MARYLAND: The 2015 legislative session convened last week, and many health care policy bills are expected to follow. Importantly, we expect pharmacy bills to once again be prominent in 2015, including bills focused on pharmacy tiers, generics and bio-similar drugs. Also expected is an effort to expand the in vitro fertilization (IVF) mandate to ensure equal insurance coverage for same-sex married couples. The 2015 legislative agenda for MedChi, the state’s Medical society, includes removing the sunset provision for the Assignment of Benefit law, making it a permanent requirement for insurance carriers. MedChi is also focusing attention on medical liability reform and Medicaid payments to providers. However, the state’s primary concern is the budget. Governor-elect Larry Hogan, a Republican, will have to work with the Democrat-controlled legislature on a $750 million revenue gap for the next fiscal year.

MINNESOTA: The federal Center for Consumer Information and Insurance Oversight (CCIIO) has awarded MNsure, the Minnesota state-based exchange, a federal grant adjustment of $34 million for IT development and enhanced consumer assistance. The state plans to use the grant money to improve the usability of the website, streamline the MinnesotaCare premium invoice process (premium assistance program), create a navigator/broker portal, and support critical functions such as data transmission to carriers and federal partners. To date, MNsure had enrolled 83,865 Minnesotans.

NORTH CAROLINA: The General Assembly held an organizational session last week in preparation for the 2015 legislative long-session. Business in both chambers included swearing in of members, adopting temporary rules and electing leadership. The House formally elected Rep. Tim Moore (R) to serve as Speaker of the House. Rep. Paul Stam (R) was named Speaker Pro Tempore. In the Senate, Sen. Phil Berger (R) was elected by members to serve his third term as President Pro Tempore of the Senate. Sen. Louis Pate (R) was appointed once again to serve as Deputy Pro Tempore of the Senate. As a formality, both chambers adopted an adjournment resolution. The resolution states the General Assembly will stand adjourned until noon on January 28, 2015. That date will officially be the first day of the 2015 long session and the first day that bills may be filed.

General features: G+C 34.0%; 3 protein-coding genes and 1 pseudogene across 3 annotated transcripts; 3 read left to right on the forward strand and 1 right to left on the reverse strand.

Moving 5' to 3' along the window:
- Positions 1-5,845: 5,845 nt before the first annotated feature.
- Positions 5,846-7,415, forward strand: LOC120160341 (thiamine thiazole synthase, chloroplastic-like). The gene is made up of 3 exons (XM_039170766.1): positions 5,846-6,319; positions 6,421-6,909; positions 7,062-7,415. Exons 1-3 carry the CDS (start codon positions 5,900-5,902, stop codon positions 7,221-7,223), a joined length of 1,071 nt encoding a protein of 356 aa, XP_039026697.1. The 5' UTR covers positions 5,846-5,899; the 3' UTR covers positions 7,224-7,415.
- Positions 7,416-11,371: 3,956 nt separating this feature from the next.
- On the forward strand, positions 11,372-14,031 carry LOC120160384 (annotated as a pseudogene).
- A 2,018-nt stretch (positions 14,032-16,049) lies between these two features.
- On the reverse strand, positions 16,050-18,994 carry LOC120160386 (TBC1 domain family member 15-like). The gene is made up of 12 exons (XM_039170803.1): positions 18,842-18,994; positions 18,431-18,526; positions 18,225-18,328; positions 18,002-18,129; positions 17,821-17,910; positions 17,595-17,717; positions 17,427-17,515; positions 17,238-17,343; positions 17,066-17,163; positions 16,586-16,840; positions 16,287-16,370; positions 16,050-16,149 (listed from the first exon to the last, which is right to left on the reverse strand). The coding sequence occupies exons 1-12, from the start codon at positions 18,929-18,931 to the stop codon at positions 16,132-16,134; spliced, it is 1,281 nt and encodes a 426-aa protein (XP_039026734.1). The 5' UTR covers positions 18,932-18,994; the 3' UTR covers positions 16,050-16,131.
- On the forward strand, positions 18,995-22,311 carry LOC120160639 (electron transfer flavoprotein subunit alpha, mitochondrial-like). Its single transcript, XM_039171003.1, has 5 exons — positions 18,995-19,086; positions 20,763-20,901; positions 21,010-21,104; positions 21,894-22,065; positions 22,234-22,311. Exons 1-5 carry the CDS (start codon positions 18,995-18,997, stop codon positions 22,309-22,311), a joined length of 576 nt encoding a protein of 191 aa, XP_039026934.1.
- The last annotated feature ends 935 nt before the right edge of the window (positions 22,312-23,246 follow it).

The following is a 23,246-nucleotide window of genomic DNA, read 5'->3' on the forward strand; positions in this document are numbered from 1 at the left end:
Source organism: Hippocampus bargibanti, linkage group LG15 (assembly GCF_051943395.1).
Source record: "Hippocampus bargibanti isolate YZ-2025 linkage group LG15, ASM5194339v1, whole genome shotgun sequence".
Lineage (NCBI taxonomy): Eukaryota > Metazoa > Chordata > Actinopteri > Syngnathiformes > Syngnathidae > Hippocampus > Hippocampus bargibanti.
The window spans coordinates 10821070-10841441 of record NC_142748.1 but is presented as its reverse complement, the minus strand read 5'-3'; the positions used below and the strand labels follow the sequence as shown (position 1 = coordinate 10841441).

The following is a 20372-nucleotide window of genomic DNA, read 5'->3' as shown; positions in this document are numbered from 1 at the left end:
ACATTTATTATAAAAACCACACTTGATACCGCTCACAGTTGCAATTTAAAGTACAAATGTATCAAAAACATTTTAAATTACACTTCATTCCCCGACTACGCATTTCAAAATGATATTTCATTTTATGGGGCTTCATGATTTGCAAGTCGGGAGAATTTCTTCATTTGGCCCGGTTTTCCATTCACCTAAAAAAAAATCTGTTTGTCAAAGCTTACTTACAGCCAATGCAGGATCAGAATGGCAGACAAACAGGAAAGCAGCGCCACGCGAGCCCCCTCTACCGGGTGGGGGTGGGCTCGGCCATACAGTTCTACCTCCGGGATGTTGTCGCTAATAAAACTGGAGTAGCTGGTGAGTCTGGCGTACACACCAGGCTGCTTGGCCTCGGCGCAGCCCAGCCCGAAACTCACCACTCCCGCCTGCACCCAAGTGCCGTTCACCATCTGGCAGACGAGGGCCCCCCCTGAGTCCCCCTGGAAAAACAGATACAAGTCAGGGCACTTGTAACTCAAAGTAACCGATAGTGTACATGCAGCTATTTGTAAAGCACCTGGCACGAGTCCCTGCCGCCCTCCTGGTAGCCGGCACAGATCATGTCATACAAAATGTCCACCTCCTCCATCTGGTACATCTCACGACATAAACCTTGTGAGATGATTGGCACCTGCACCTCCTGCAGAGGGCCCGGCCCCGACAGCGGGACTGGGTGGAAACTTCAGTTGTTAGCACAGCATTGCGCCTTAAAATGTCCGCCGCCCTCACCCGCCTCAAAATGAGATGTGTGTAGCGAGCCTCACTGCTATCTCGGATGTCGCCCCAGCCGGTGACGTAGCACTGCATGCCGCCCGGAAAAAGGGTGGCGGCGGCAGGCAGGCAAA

NEW HAMPSHIRE: The Legislative Budget Office advised that the state budget is facing a shortfall of $30 million, a number that could grow or shrink between now and the end of the fiscal year. One cause of the budget gap is a growth in Medicaid spending. As of mid-September 2014, the state had spent $47 million dollars above estimates. The LBO noted that some of the Medicaid deficit is due to changes in federal eligibility guidelines. But about $13 million is due to the state’s failure to meet savings targets because of delays in implementing Medicaid managed care.